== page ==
Max d'Ollone

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d'Ollone in 1940

Maximilien-Paul-Marie-Félix d'Ollone (13 June 1875 – 15 May 1959)[1] was a 20th-century French composer.

Life and career[edit]

Born in Besançon, d'Ollone started composing very early, entering the Paris Conservatoire at 6, winning many prizes, receiving the encouragement of Gounod, Saint-Saëns, Massenet, Thomas and Delibes.[2] His teachers at the Conservatoire were Lavignac, Massenet, Gédalge and Lenepveu; he won the Prix de Rome in 1897.

He was director of music in Angers, professor at the Paris Conservatoire and director of the Opéra-Comique. His work was part of the music event in the art competition at the 1912 Summer Olympics.[3] In 1932 he wrote three important articles for Le Ménestrel (29 July, 9 and 16 December) arguing for a more populist approach to composition.[4]

In addition to the works listed below, d'Ollone produced a number of song cycles (including "Les Chants d'Ailleurs"; " Les Chants d'Exil"; "Impressions d'Automne"), which demonstrate a considerable mastery of the French mélodie. There are several works for orchestra, solo instrument and orchestra, and piano works.

Works[edit]

Stage works[edit]

  • Jean (opera in five acts, 1900-1905)
  • Bacchus et Silène (ballet, 1901, Béziers)
  • Le Retour (drame lyrique in two acts to his own libretto, 1911, Angers)
  • Les Amants de Rimini (opera in four acts to his own libretto)
  • L'Étrangère (opera in two acts)
  • Les Uns et les Autres (comédie lyrique in one act with text by Paul Verlaine, 6 November 1922, Opéra-Comique)
  • L'Arlequin (comédie lyrique in five acts, 22 December 1924, Paris Opera)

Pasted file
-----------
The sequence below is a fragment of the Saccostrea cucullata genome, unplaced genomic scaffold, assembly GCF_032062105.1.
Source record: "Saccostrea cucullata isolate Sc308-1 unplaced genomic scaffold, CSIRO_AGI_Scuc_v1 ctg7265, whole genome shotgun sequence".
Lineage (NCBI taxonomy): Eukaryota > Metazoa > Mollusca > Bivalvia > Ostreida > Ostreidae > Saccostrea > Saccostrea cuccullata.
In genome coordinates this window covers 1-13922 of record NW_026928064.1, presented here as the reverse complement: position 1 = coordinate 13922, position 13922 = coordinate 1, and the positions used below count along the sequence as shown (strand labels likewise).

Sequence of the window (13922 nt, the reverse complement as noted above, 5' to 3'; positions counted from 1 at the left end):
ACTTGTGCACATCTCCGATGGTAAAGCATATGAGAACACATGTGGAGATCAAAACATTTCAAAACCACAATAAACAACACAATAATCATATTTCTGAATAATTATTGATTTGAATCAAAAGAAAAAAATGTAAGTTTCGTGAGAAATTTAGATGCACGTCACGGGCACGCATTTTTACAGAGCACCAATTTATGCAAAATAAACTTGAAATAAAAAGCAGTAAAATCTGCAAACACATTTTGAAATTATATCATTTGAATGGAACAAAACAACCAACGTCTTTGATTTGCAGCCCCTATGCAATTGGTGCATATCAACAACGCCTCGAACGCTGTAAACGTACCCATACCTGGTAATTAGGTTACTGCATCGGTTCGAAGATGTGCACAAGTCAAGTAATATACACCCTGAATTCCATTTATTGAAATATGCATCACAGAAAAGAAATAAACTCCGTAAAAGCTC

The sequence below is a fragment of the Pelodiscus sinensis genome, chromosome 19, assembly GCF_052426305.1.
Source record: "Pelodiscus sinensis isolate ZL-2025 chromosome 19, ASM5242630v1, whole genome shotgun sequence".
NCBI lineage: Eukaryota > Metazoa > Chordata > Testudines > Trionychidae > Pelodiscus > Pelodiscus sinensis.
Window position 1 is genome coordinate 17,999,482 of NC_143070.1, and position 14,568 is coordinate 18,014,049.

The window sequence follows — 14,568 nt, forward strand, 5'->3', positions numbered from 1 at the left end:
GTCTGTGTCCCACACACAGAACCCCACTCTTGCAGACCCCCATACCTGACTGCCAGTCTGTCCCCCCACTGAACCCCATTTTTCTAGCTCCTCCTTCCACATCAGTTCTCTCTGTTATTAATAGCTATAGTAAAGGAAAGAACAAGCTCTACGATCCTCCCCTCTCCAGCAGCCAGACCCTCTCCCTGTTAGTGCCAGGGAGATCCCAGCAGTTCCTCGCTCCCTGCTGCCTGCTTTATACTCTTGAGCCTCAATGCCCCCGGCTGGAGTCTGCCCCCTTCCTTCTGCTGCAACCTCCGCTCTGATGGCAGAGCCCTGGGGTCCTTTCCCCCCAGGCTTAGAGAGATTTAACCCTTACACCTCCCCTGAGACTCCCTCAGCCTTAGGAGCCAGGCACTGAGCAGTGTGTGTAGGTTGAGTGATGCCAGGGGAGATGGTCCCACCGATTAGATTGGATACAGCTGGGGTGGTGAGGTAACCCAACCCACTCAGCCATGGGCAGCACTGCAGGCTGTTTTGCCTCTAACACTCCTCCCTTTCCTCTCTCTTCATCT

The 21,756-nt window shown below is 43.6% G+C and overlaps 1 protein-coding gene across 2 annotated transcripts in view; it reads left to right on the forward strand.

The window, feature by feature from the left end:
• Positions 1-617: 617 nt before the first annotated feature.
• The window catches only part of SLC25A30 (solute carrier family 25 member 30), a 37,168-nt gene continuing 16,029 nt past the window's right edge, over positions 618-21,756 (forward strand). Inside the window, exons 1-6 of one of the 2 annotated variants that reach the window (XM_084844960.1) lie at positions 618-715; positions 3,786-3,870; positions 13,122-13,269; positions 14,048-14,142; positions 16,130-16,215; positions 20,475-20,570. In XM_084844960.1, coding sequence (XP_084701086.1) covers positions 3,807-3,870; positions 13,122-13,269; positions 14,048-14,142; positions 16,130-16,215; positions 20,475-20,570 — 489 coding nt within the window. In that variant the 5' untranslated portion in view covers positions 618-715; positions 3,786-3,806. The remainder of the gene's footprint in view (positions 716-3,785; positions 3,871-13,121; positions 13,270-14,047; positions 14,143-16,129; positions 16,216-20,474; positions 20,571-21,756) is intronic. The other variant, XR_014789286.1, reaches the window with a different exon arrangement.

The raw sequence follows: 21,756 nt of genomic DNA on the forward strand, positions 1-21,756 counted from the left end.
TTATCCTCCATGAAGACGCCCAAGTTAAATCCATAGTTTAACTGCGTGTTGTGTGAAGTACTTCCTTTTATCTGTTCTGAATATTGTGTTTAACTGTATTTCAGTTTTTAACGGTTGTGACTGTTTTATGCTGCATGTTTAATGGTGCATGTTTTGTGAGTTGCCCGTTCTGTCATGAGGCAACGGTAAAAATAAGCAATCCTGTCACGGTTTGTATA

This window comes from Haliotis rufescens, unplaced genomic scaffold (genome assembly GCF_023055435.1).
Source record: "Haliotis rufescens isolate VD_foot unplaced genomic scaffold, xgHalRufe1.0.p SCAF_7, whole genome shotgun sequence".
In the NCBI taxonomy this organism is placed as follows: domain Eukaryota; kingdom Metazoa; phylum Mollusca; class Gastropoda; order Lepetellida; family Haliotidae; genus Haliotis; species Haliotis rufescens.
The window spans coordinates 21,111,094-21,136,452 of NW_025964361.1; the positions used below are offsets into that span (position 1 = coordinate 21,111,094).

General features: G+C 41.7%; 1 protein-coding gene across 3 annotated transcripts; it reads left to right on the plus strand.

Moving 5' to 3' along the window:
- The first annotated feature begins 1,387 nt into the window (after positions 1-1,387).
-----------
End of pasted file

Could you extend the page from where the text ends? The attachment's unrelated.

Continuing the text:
• George Dandin (opéra comique in three acts after Molière, 1930)
  • Le Temple abandonné (one-act ballet, 1931, Monte Carlo)
  • La Samaritaine (opera in three acts after Rostand, 1937, Paris)
  • Olympe de Clèves (opera in four acts after Dumas, unpublished)

Chamber Music[edit]

  • String Quartet in D major (1898)
  • Piano Quartet
  • Fantaisie orientale for clarinet and piano (premiered 1913)
  • Piano Trio in A minor (published 1921)
  • Andante et Allegro en style ancien for flute and piano (dedicated to Philippe Gaubert, published 1926)

Concertante[edit]

  • Fantaisie for piano and orchestra in E-flat major (1897)
  • Le menetrier, poem for violin and orchestra (published by Heugel, 1911)

Vocal music[edit]

  • Frédégonde, winning cantata for the Prix de Rome in 1897

Recordings[edit]

  • Cantates et chœurs pour le prix de Rome; Brussels Philharmonic, Flemish Radio Choir, Hervé Niquet; Palazzetto Bru Zane; Ediciones Singulares, 2013.
  • Les Villes Maudites, for orchestra; Brussels Philharmonic, Flemish Radio Choir, Hervé Niquet; Palazetto Bru Zane; Ediciones Singulares, 2013.
  • Le Ménétrier, for violin and orchestra (1910); Mark Kaplan, Orchestra Simfonica de Barcelona i National de Catalunya, Lawrence Foster, Claves 2003.
  • Lamento, for orchestra (1908); Orchestra Simfonica de Barcelona i National de Catalunya, Lawrence Foster, Claves 2003.
  • Fantaisie for piano and orchestra (1999); François-Joël Thiollier, Orchestra Simfonica de Barcelona i National de Catalunya, Lawrence Foster, Claves 2003.